If you have been diagnosed with cancer or certain other diseases, your fertility may be at risk. We are often asked, “Are cancer patients informed about the impact of treatment on their fertility?” Chemotherapy and radiation can destroy follicles in the ovary, speeding the natural decline of ovarian reserve and causing either temporary or even early menopause. These same treatments can also damage sperm-producing cells within the testicles causing azoospermia.
A recent article published in Psychooncology suggests that up to half of cancer patients are not adequately informed about the impact of cancer treatment on their future fertility. This systematic review included data from 23 previous studies published from 2007 to 2016. The authors found that patient education in this area varied according to the provider’s specialty, the patient’s age and gender, and the provider’s attitude and knowledge regarding fertility preservation.
A new cancer diagnosis can be an incredibly overwhelming event for patients and their families. It is easy for future concerns, such as fertility, to get lost in the shuffle. Nevertheless, the American Society of Clinical Oncology (ASCO) recommends that “healthcare providers discuss as early as possible the risk of infertility and fertility preservation options with all post-pubescent patients who will undergo cancer treatment.”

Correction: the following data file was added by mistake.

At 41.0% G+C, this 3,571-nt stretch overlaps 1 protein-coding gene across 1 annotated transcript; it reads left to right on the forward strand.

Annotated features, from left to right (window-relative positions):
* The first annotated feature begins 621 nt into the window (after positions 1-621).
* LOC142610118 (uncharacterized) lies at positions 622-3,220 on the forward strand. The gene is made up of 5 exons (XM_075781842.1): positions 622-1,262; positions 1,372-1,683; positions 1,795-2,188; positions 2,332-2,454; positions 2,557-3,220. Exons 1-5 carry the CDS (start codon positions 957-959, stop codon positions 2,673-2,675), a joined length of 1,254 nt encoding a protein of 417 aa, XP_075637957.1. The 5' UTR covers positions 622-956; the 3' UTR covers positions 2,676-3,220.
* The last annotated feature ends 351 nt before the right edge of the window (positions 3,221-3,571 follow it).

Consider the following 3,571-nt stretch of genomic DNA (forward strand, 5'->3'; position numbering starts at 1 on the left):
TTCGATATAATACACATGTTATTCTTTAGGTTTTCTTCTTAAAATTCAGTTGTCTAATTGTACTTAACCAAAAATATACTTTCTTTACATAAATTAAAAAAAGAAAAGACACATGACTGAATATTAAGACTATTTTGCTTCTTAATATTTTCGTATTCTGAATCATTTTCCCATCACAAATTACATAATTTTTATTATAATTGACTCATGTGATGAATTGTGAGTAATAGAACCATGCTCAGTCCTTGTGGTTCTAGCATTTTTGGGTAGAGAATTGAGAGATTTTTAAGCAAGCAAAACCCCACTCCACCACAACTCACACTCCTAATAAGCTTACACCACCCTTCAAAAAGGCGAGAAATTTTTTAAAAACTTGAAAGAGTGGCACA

At Fertility Centers of New England (FCNE), we are committed to providing outstanding care to all of our patients. Patients with a new diagnosis of cancer often have a very narrow window during which they can pursue some type of fertility preservation. We will work with the patient’s oncologist to expedite treatment in the safest, most efficient way possible. With 11 locations throughout New England, we offer all of our patients access to the most convenient, affordable, exceptional fertility care available.
Please contact us with your questions. We are here for you!
Clinician provision of oncofertility support in cancer patients of a reproductive age: A systematic review. Logan S, Perz J, Ussher J, Peate M, Anazodo A. Psychooncology. 2017 Aug 1.